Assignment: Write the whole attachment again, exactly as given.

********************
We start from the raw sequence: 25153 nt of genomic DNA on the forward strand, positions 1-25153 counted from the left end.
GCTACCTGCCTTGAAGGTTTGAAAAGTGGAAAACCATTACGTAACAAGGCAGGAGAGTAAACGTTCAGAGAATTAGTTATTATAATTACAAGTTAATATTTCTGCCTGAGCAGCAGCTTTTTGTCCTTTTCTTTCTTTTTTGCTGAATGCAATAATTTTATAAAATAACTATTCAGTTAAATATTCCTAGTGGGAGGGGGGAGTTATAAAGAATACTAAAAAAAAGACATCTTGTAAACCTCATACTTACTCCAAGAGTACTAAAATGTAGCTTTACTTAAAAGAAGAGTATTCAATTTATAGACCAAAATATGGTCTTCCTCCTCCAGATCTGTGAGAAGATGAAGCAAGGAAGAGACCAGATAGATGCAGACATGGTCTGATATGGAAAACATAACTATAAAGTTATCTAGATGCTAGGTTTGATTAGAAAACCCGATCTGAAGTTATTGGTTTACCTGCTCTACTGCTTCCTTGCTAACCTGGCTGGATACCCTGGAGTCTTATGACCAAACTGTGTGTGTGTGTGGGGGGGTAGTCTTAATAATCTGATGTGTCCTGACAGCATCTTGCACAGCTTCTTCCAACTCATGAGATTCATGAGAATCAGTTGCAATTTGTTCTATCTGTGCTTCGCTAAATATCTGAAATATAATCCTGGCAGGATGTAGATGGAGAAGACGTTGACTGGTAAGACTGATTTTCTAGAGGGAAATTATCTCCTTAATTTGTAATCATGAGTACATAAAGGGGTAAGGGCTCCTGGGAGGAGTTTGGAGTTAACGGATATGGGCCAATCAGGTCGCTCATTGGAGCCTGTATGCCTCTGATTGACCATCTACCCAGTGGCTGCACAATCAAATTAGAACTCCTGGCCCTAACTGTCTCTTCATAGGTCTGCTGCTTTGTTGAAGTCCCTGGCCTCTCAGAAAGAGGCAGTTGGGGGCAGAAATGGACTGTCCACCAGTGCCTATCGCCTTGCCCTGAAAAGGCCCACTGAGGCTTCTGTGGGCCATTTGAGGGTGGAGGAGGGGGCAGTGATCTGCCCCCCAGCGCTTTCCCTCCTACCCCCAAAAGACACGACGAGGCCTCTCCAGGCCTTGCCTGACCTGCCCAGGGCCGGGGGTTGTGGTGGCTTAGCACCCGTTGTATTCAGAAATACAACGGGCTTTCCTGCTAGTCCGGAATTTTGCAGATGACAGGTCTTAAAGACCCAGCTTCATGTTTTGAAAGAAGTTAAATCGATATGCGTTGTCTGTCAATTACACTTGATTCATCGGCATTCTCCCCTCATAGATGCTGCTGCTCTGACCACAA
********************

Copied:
We start from the raw sequence: 25153 nt of genomic DNA on the forward strand, positions 1-25153 counted from the left end.
GCTACCTGCCTTGAAGGTTTGAAAAGTGGAAAACCATTACGTAACAAGGCAGGAGAGTAAACGTTCAGAGAATTAGTTATTATAATTACAAGTTAATATTTCTGCCTGAGCAGCAGCTTTTTGTCCTTTTCTTTCTTTTTTGCTGAATGCAATAATTTTATAAAATAACTATTCAGTTAAATATTCCTAGTGGGAGGGGGGAGTTATAAAGAATACTAAAAAAAAGACATCTTGTAAACCTCATACTTACTCCAAGAGTACTAAAATGTAGCTTTACTTAAAAGAAGAGTATTCAATTTATAGACCAAAATATGGTCTTCCTCCTCCAGATCTGTGAGAAGATGAAGCAAGGAAGAGACCAGATAGATGCAGACATGGTCTGATATGGAAAACATAACTATAAAGTTATCTAGATGCTAGGTTTGATTAGAAAACCCGATCTGAAGTTATTGGTTTACCTGCTCTACTGCTTCCTTGCTAACCTGGCTGGATACCCTGGAGTCTTATGACCAAACTGTGTGTGTGTGTGGGGGGGTAGTCTTAATAATCTGATGTGTCCTGACAGCATCTTGCACAGCTTCTTCCAACTCATGAGATTCATGAGAATCAGTTGCAATTTGTTCTATCTGTGCTTCGCTAAATATCTGAAATATAATCCTGGCAGGATGTAGATGGAGAAGACGTTGACTGGTAAGACTGATTTTCTAGAGGGAAATTATCTCCTTAATTTGTAATCATGAGTACATAAAGGGGTAAGGGCTCCTGGGAGGAGTTTGGAGTTAACGGATATGGGCCAATCAGGTCGCTCATTGGAGCCTGTATGCCTCTGATTGACCATCTACCCAGTGGCTGCACAATCAAATTAGAACTCCTGGCCCTAACTGTCTCTTCATAGGTCTGCTGCTTTGTTGAAGTCCCTGGCCTCTCAGAAAGAGGCAGTTGGGGGCAGAAATGGACTGTCCACCAGTGCCTATCGCCTTGCCCTGAAAAGGCCCACTGAGGCTTCTGTGGGCCATTTGAGGGTGGAGGAGGGGGCAGTGATCTGCCCCCCAGCGCTTTCCCTCCTACCCCCAAAAGACACGACGAGGCCTCTCCAGGCCTTGCCTGACCTGCCCAGGGCCGGGGGTTGTGGTGGCTTAGCACCCGTTGTATTCAGAAATACAACGGGCTTTCCTGCTAGTCCGGAATTTTGCAGATGACAGGTCTTAAAGACCCAGCTTCATGTTTTGAAAGAAGTTAAATCGATATGCGTTGTCTGTCAATTACACTTGATTCATCGGCATTCTCCCCTCATAGATGCTGCTGCTCTGACCACAA